Monday, June 25, 2007

Letters: On Being Jesus

Dear M.,

I am always willing to talk to C. about spiritual things, but I will not force that conversation on her or on anyone else. I used to do that to people, and I regret doing so. I think it's generally counter-productive, serving only to damage the relationship rather than to bring someone closer to God.

I feel like my job with C. is just to love her exactly the way she is -- which at the moment means not going to church, not willing to talk about spiritual things. God is responsible for changing her heart and her mind, not me. I believe that God is more likely to use me in her life if I do everything I can to have a good, open relationship with her.

Also, I think the focus on external things and on "Christian" activities, like going to church and talking about God, is misplaced. I don't want this to sound harsh, and I'm afraid it does--but I do want to be honest with you, M. C. does not need us to talk about Jesus to her--C. needs us to be Jesus to her.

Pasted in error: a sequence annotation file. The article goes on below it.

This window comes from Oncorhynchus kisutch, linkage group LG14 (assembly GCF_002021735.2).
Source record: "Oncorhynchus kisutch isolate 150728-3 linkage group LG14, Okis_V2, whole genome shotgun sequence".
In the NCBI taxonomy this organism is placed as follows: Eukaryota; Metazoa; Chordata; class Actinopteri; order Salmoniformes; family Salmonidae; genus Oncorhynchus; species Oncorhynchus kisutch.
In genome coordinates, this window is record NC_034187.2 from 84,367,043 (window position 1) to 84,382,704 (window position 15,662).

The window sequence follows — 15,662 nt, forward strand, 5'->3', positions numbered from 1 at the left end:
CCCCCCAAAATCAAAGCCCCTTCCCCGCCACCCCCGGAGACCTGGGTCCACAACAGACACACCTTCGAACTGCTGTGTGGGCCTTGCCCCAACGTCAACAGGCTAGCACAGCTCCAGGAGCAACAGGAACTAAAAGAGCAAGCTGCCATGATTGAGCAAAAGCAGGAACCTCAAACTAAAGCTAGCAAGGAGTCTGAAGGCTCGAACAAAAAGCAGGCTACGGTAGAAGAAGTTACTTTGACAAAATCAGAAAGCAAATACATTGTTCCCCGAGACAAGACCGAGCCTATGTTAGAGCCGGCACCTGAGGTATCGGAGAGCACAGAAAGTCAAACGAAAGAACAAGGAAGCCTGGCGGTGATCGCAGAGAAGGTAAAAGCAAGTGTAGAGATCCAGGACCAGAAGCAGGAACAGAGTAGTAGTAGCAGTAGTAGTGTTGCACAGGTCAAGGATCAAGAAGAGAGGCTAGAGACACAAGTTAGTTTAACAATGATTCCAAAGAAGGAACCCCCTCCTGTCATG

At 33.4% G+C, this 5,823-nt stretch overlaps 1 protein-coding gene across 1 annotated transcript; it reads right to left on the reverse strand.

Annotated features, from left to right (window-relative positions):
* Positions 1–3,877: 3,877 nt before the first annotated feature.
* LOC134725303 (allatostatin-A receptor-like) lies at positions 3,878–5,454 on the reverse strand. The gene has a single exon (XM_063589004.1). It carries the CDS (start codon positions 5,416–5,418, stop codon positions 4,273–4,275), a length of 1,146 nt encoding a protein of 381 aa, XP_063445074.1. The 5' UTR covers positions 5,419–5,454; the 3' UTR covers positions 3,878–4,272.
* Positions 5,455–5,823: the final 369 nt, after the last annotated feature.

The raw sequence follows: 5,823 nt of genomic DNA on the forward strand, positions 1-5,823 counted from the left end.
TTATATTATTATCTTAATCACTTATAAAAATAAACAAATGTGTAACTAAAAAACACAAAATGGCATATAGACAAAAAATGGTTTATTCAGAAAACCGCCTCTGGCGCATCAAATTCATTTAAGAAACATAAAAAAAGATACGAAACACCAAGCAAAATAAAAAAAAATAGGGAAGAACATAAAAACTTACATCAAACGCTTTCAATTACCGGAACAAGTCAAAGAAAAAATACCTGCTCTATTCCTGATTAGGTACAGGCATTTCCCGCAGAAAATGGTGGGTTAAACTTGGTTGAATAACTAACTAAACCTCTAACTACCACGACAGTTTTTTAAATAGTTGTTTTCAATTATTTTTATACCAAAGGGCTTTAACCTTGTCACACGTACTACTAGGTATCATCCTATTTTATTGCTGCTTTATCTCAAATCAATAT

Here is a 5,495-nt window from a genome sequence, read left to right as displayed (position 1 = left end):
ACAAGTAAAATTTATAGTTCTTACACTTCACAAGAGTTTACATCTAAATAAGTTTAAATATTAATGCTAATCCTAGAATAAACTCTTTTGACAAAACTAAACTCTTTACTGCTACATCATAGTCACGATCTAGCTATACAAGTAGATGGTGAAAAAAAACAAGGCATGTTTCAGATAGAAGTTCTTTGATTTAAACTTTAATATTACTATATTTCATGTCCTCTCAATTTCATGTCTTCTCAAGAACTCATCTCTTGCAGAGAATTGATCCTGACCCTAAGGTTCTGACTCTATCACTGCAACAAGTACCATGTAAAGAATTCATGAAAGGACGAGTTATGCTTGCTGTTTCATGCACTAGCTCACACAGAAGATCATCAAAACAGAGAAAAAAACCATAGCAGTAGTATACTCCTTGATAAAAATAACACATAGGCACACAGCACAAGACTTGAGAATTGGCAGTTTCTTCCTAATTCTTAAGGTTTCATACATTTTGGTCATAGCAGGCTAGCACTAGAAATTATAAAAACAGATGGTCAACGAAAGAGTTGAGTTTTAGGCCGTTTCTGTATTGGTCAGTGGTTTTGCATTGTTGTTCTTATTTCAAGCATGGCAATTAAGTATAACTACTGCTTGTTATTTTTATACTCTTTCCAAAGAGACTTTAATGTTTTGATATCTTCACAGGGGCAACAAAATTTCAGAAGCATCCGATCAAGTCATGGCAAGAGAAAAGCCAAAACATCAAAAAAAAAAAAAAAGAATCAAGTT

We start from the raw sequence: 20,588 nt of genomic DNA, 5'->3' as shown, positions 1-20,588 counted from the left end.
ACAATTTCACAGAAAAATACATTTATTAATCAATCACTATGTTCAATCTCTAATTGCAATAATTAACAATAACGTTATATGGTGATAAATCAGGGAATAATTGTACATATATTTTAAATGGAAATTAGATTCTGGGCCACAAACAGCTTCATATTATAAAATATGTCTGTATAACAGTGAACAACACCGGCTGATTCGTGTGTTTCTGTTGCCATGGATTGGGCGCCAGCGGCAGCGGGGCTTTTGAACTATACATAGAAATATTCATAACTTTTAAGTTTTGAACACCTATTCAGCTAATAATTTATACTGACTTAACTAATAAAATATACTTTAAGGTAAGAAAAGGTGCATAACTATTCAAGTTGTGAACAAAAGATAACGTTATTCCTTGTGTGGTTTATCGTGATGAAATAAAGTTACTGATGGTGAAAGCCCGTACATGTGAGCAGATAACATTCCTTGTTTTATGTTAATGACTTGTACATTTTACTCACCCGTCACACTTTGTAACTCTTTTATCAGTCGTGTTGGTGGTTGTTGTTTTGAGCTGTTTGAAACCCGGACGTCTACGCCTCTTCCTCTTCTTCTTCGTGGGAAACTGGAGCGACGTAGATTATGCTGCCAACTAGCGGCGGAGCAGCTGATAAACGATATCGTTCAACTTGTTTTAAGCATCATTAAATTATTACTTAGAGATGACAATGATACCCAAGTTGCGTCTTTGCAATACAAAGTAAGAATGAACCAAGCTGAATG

What does that mean, you ask? Well, I'm glad you asked. Here's my take on it: Being Jesus to C. means

--don't try to change her. Love her and accept her exactly the way she is right now. Before you say anything to C., ask yourself, "Am I saying this because I want her to change?" If so, don't say it.

Trying to change another person is not only feckless, but it can also be destructive to the other person and to the relationship. I know from experience--it puts the person on the defensive. The only way to change another person is to pray for them--but sometimes prayer "backfires", and the one who prays is the one who changes. God is sneaky that way.

--serve her. Serve her in big things and little things. Helping her set up her craft room is a great example of serving her. You knew what was important to her, and you put your time and energy into making it happen. Good job with that! Serving her with little things sometimes means talking less and listening more, or picking up a crafting magazine on the way home from work, or putting gas in her car before she even asks.

Mr. Peevie is truly wonderful at these kinds of humble, daily acts of service. It makes me fall in love with him all over again. Every morning he re-sets the alarm clock to wake me up at the right time. When I cook for him, he's grateful and appreciative. If I need something ironed, he'll iron it for me. He buys me small gifts because he knows how much I love presents. (That's my love language--gifts.)

(What's C.'s love language?

You know what--it's almost midnight, and I'm tired and losing focus. More on this later.


E. Peevie

No comments: